Well first a disclaimer, I’m using the term “forest” somewhat loosely, many Haitian trees are associated with food as much as with timber, e.g. coconut palm, mango, banana/plantain, coffee, and also timber species + food species + agronomic crops often found growing all together. Grand’Anse Department is the most (relatively) unspoiled part of Haiti, i.e. not yet badly deforested:
A small harvest: my friend Johnny hacking open a coconut with his machete, and my wife Louise-Marie enjoying a drink:
We spent a few weeks teaching plant pathology (especially tree pathology) and microbiology; here’s the pathology class, and some diagnosis of soilborne and foliar pathogens, and observing coffee borer grubs under the microscope we brought along. All of these students have entomology or pathology projects on mango, coconut palm, citrus, etc., that we’ll keep consulting on via email, we also hope to recruit one or two prospective grad students to study at University of Idaho. These are all fourth-year university students who will be finishing soon.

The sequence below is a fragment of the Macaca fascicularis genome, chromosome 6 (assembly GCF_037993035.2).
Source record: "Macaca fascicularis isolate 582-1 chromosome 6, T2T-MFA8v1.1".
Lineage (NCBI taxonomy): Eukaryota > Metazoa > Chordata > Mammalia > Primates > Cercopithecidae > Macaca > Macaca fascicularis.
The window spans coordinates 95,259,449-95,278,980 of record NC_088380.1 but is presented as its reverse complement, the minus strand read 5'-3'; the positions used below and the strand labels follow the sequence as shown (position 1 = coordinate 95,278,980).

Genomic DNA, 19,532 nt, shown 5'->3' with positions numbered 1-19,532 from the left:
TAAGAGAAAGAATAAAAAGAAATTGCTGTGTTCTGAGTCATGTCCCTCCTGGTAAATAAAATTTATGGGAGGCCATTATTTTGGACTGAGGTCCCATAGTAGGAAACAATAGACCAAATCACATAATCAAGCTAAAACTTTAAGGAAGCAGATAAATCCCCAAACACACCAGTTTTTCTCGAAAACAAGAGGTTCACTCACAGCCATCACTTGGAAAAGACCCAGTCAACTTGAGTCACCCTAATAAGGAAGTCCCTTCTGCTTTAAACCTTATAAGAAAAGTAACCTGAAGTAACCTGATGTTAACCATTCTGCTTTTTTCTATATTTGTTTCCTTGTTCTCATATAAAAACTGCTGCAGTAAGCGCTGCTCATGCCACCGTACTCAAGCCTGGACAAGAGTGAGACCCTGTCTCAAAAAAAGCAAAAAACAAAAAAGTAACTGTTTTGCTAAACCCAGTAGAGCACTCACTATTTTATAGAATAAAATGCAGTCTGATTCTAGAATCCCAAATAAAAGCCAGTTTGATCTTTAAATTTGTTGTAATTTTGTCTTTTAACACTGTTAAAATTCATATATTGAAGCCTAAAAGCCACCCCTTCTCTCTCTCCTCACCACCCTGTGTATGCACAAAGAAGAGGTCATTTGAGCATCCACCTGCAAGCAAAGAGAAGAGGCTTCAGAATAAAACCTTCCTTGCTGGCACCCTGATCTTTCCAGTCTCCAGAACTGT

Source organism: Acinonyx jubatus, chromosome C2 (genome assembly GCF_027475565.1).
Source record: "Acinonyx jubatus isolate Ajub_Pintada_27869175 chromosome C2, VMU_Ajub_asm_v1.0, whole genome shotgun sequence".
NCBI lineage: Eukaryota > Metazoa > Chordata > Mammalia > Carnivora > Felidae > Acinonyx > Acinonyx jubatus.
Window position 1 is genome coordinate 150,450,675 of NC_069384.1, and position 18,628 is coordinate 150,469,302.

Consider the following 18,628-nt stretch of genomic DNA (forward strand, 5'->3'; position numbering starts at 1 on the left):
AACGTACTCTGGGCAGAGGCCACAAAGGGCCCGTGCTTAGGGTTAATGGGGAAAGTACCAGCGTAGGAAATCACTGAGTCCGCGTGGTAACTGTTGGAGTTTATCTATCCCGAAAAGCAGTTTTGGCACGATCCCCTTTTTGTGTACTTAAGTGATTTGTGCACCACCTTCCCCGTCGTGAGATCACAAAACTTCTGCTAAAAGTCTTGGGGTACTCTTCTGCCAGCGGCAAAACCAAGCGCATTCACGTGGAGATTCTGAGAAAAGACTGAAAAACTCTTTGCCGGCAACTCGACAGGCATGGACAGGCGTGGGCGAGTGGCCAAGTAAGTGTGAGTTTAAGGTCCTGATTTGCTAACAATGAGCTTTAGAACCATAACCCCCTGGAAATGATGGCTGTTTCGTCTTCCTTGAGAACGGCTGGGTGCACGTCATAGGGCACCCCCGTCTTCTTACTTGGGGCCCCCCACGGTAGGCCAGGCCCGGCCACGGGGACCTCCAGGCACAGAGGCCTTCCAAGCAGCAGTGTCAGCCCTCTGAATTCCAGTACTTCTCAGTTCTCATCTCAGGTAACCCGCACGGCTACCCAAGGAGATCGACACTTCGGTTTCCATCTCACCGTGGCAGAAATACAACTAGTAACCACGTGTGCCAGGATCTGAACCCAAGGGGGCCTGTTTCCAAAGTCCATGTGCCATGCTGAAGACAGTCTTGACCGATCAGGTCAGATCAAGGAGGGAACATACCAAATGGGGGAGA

And for harvest-oriented folks, here’s a fairly typical small woodworking facility (photo taken on Sunday so it’s closed for the day), most processing (including sawing boards from sawlogs, not shown) is done by hand.
Did some cholera/malaria/dengue/anthrax/ascariasis-related teaching too, but that’s a subject for a different blog… -Guy
1 thought on “Something a little different: forestry in Haiti”
How many million feet a year from that facility?
Seriously, I was surprised to see you found any forests at all, given the firewood problem. And it’s not like they have excess biomass to process for energy.